Louisiana Hospice Owner Convicted in $1.5 Million Fraud Case

Kristal Glover-Wing, the former owner of Louisiana-based Angel Care Hospice, has been found guilty of one count of conspiracy to commit health care fraud and three counts of health care fraud.

According to the U.S. Justice Department, Angel Care enrolled 24 patients in hospice between 2009 through 2017 who did not meet Medicare eligibility requirements. None of these patients had been diagnosed with a terminal illness, and several are still alive several years later, according to evidence presented at trial.

Nevertheless, the company received more than $1.5 million in improper Medicare payments for those patients.


“Krystal Glover-Wing defrauded the government and we thank the jury for holding her accountable. We will now move forward to her sentencing hearing,” U.S. Attorney Brandon B. Brown said in a statement. “I thank the trial team and investigators for staying the course throughout years of investigating and a hard-fought trial.”

The U.S. Department of Health and Human Services Office of Inspector General (OIG) investigated the case in collaboration with the FBI.

Though a federal jury handed down a guilty verdict for Glover-Wing, physicians employed by Angel Care were acquitted.


“Although the doctors in this case were ultimately acquitted, we as prosecutors present the facts to a federal grand jury when we truly believe there has been a violation of federal law that we can prove beyond a reasonable doubt,” Brown said. “Furthermore, if the grand jury decides to indict, we are not afraid to proceed to trial and give a federal trial jury the chance to ultimately decide someone’s guilt or innocence based on the evidence that we have.”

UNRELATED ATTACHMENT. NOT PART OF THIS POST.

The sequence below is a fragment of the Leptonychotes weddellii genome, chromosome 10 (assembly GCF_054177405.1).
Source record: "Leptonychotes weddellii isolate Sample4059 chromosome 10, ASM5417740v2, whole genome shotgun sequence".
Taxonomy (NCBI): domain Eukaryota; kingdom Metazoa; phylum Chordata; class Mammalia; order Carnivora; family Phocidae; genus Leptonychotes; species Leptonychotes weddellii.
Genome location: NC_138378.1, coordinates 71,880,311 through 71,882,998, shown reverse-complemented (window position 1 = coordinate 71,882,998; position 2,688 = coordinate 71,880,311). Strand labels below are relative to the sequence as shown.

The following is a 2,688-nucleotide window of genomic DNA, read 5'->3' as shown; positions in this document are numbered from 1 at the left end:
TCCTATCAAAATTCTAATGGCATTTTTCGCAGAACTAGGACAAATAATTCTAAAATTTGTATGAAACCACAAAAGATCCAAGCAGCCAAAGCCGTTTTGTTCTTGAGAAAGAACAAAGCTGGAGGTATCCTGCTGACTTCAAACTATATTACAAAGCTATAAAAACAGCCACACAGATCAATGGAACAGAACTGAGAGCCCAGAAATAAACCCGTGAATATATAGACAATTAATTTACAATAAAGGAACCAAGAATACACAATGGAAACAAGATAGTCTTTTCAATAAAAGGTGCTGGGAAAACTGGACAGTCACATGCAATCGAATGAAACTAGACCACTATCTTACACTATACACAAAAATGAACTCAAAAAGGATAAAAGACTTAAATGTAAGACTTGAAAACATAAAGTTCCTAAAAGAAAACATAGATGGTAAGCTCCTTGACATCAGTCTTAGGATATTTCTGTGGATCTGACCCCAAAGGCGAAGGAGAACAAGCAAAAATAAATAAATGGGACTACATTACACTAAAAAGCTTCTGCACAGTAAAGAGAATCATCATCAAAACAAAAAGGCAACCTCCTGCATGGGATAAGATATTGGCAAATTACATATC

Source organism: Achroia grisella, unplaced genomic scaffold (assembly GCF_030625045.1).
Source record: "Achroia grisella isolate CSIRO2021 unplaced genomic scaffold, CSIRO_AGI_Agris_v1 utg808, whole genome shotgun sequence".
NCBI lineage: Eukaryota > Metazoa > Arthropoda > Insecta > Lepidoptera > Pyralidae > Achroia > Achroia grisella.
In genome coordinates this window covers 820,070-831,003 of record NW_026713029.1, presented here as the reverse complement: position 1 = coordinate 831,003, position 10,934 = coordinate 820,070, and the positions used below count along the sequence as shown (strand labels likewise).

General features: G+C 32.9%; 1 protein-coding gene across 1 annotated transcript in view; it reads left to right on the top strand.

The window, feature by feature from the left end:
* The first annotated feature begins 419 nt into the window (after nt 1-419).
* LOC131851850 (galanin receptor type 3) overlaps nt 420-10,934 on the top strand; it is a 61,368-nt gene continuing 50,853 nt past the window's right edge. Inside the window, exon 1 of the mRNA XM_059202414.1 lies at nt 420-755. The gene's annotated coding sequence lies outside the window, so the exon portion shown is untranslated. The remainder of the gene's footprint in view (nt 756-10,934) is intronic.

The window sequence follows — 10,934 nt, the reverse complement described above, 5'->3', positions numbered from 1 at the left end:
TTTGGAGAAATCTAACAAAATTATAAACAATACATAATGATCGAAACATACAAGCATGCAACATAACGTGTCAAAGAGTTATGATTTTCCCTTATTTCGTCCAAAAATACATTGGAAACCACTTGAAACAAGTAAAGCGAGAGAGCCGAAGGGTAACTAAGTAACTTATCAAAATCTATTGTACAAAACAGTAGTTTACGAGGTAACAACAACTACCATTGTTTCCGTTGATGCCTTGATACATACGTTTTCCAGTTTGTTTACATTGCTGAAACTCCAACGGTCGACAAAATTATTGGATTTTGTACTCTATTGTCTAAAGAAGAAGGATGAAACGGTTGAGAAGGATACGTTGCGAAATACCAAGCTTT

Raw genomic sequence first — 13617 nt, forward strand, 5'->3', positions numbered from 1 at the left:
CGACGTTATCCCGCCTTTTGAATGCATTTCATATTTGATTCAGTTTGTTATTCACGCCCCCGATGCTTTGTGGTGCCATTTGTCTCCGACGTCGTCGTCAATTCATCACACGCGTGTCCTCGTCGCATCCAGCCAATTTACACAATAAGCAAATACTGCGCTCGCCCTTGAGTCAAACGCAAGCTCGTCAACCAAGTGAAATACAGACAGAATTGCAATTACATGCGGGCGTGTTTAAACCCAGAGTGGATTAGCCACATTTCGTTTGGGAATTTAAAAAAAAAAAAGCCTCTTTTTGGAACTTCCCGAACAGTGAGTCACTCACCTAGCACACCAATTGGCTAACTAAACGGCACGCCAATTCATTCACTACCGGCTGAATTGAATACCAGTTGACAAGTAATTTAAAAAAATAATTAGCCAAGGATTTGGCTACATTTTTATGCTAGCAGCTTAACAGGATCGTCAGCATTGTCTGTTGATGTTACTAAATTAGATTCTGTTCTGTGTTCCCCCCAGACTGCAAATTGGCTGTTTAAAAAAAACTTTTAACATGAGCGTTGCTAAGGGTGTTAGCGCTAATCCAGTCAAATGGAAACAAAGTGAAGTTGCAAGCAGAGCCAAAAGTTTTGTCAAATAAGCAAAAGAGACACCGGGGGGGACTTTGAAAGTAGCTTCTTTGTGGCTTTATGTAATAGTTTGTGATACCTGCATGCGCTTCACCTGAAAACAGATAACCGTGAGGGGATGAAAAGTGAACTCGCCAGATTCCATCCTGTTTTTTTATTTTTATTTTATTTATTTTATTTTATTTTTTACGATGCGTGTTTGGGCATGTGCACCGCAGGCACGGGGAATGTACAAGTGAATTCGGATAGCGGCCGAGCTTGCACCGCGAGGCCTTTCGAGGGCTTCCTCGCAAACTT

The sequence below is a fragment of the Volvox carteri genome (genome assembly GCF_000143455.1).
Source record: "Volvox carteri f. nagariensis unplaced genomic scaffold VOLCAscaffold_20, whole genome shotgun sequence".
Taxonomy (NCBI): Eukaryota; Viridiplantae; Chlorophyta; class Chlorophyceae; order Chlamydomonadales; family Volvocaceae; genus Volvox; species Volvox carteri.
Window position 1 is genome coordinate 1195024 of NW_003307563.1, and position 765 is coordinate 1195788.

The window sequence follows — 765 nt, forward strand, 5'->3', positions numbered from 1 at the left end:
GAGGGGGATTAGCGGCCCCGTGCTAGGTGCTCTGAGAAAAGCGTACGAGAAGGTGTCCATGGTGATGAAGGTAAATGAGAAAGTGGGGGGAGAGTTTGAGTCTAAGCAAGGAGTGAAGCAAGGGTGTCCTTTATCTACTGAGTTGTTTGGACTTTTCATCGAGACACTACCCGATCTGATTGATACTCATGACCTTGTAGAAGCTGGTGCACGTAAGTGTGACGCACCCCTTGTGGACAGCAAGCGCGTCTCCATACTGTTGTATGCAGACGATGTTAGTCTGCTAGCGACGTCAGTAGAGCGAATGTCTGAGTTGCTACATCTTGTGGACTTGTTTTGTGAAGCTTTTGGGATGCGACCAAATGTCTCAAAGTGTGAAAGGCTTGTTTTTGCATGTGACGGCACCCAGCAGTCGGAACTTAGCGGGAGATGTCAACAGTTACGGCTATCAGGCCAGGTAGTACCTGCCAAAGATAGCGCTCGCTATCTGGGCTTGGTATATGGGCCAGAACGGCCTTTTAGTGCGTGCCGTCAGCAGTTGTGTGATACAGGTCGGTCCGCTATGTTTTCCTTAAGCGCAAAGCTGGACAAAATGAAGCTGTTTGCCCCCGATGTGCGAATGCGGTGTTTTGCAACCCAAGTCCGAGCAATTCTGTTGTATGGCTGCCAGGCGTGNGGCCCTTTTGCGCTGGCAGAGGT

Glover-Wing faces a sentence of up to 20 years in prison on the conspiracy to commit health care fraud charge, up to 10 years in prison on the health care fraud charges and three years of supervised release. She may also be fined as much as $250,000.

“Whenever Medicare providers are motivated by greed, our most vulnerable citizens, the elderly, are put at risk,” OIG Assistant Special Agent in Charge Jeff Richards said in a statement. “HHS-OIG agents will continue to work closely with our law enforcement partners to investigate providers who loot the Medicare Trust Fund.”

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